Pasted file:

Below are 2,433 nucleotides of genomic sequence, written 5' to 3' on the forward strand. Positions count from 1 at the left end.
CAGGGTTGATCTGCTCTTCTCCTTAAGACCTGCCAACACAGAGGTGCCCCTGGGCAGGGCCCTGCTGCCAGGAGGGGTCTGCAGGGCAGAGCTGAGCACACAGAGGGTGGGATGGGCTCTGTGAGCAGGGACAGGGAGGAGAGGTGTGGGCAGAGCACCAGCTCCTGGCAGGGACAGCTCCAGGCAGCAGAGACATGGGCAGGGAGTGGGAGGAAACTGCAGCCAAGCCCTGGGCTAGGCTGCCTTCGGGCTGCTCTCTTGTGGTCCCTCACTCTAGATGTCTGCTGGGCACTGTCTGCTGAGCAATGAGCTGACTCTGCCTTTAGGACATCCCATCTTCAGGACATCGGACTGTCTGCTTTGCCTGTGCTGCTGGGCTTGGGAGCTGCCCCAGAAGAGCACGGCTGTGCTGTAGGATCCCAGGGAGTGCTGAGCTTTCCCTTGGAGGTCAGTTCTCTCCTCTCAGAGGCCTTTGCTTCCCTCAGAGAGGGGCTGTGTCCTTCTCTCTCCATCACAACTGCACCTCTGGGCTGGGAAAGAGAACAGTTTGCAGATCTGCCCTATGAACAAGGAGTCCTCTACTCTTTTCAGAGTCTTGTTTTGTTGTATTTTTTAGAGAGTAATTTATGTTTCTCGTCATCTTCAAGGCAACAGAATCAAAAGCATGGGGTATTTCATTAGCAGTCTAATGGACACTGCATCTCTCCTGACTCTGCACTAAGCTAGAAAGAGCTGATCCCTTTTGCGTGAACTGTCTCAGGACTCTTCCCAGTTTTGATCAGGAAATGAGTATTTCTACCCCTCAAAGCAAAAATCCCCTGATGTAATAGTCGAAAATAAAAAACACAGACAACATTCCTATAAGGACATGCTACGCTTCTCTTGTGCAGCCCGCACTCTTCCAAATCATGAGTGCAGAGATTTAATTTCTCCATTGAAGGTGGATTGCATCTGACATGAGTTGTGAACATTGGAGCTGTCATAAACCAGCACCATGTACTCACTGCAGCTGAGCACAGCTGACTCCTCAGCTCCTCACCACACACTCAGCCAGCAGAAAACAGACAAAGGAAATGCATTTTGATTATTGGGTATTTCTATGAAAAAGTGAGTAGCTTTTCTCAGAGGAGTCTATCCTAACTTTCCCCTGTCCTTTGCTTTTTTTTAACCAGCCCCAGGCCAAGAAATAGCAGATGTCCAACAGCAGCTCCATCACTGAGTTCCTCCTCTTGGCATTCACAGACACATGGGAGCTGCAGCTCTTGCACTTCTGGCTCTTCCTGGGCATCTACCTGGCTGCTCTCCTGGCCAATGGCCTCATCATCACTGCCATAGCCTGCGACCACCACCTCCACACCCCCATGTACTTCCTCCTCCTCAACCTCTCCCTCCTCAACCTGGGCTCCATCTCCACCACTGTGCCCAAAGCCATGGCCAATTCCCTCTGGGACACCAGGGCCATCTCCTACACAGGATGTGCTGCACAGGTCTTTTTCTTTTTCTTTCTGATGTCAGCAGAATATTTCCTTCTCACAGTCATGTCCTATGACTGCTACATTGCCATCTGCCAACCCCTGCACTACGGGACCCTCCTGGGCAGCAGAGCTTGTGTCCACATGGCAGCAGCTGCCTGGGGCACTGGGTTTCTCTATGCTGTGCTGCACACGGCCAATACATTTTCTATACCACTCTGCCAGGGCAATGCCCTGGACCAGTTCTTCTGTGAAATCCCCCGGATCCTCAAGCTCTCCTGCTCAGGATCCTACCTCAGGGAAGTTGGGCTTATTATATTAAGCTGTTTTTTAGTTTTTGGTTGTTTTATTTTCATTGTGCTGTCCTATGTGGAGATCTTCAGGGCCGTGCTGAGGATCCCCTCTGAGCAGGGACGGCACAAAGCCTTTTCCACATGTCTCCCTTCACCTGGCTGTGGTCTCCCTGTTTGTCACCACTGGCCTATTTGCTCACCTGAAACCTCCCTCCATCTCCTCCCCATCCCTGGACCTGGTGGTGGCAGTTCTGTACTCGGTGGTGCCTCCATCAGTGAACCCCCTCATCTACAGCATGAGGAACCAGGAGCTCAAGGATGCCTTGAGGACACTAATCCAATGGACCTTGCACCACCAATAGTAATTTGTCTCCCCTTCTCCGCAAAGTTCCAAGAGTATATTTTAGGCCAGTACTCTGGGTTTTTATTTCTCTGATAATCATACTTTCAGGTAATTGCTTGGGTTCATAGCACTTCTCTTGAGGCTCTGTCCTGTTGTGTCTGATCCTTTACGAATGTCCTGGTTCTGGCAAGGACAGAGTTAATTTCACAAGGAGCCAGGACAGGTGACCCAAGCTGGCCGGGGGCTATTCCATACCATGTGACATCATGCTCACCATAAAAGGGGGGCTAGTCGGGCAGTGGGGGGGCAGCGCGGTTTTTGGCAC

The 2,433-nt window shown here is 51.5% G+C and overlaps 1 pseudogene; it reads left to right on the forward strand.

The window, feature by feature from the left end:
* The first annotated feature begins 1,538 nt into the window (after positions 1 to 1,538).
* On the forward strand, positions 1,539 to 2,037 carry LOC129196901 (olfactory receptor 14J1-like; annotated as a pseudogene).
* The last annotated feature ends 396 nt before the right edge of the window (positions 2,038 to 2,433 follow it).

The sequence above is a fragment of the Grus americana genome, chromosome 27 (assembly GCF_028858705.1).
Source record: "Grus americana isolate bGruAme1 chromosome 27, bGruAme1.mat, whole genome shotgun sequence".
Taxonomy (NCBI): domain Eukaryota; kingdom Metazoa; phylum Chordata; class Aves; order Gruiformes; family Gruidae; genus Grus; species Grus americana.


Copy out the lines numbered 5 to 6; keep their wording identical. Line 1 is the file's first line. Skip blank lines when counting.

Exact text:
* The first annotated feature begins 1,538 nt into the window (after positions 1 to 1,538).
* On the forward strand, positions 1,539 to 2,037 carry LOC129196901 (olfactory receptor 14J1-like; annotated as a pseudogene).